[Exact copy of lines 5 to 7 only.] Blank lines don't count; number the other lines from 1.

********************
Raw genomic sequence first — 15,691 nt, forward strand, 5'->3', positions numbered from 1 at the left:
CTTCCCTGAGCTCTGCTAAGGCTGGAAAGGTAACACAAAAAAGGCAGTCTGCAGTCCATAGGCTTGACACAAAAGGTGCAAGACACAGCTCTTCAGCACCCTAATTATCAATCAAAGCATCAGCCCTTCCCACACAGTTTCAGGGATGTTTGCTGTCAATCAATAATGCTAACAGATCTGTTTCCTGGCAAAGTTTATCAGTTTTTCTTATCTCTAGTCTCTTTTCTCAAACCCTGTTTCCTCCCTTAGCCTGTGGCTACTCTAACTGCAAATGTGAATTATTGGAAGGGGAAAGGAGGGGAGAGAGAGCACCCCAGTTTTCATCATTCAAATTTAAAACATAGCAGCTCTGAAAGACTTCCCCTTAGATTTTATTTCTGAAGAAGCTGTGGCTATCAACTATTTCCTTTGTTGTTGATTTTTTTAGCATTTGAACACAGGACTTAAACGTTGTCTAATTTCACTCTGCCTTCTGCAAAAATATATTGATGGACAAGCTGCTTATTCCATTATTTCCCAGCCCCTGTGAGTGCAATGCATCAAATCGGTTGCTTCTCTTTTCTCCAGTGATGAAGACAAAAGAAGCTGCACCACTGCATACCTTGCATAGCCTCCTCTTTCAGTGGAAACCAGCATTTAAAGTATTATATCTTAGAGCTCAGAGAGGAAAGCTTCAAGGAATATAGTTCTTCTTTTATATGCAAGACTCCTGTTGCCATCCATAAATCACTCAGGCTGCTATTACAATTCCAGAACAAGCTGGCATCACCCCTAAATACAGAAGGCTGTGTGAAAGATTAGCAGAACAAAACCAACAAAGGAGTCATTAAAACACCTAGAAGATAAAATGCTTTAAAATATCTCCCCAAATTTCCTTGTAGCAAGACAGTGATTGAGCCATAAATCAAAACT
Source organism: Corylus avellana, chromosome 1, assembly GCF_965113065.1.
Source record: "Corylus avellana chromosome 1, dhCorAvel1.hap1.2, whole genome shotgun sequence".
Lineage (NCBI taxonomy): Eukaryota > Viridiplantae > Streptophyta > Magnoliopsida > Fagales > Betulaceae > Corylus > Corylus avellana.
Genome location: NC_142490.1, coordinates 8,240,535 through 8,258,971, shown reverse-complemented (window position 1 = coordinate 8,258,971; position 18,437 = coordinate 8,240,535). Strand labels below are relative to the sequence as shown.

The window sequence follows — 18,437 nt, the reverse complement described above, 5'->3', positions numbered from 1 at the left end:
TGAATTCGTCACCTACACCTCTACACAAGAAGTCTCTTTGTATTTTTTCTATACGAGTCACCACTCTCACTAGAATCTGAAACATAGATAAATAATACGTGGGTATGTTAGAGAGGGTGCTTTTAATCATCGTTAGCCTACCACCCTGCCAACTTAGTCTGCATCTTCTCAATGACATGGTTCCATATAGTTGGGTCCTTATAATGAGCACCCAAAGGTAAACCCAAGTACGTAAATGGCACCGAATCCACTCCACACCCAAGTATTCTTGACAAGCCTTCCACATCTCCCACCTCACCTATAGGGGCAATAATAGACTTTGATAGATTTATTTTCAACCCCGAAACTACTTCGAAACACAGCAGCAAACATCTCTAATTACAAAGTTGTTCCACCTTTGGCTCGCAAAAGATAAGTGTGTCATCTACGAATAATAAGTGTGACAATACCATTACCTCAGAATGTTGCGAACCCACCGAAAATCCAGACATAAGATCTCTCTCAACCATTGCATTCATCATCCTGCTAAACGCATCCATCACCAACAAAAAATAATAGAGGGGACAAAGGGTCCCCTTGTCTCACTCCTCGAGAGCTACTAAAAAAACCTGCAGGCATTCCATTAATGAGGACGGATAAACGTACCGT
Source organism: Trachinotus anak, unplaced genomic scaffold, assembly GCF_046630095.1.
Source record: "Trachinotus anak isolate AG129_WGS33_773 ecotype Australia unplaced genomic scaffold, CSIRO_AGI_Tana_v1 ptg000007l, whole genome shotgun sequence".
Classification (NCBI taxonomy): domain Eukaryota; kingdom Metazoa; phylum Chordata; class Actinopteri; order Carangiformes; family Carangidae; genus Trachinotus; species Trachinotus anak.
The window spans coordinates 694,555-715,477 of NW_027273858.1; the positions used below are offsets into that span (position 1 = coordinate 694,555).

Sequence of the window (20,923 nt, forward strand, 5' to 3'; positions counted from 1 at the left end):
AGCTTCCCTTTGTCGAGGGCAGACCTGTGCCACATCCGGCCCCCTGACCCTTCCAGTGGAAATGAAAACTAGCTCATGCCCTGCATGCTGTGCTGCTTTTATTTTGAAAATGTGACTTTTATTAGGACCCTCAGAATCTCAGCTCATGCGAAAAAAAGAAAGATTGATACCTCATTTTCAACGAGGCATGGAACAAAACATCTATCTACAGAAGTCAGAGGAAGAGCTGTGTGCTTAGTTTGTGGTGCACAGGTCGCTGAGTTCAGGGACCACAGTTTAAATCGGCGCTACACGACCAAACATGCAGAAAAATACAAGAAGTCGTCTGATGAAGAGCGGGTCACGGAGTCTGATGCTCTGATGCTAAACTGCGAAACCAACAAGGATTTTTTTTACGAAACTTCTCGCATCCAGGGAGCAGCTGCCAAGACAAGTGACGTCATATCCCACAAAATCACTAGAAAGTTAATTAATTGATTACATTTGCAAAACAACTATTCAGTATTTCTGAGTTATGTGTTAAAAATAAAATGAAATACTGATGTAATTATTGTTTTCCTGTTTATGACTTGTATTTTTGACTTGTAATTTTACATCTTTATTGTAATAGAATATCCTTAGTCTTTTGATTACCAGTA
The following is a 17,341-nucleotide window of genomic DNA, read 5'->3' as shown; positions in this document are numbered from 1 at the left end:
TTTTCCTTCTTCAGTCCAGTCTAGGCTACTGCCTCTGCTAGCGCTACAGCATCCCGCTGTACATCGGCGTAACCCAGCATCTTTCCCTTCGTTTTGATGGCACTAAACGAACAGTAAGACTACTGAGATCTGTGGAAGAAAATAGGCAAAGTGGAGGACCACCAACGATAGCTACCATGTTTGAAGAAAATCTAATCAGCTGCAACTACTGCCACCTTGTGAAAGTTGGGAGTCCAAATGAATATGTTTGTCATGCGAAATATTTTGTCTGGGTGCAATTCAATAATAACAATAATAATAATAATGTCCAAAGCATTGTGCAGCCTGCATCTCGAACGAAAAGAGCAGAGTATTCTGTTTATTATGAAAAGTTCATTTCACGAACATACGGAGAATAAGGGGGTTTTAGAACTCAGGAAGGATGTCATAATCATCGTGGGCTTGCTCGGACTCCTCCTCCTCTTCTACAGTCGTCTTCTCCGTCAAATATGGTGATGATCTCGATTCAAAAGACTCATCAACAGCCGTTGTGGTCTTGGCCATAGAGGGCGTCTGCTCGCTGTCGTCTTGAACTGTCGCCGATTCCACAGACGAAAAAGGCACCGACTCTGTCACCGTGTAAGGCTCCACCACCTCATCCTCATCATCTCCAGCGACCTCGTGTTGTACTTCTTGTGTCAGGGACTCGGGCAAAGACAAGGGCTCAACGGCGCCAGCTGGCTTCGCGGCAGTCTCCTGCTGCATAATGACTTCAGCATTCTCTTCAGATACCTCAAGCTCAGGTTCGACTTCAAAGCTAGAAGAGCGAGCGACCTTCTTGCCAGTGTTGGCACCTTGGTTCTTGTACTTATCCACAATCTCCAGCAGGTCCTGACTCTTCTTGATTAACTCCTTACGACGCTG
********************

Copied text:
Lineage (NCBI taxonomy): Eukaryota > Viridiplantae > Streptophyta > Magnoliopsida > Fagales > Betulaceae > Corylus > Corylus avellana.
Genome location: NC_142490.1, coordinates 8,240,535 through 8,258,971, shown reverse-complemented (window position 1 = coordinate 8,258,971; position 18,437 = coordinate 8,240,535). Strand labels below are relative to the sequence as shown.

The window sequence follows — 18,437 nt, the reverse complement described above, 5'->3', positions numbered from 1 at the left end: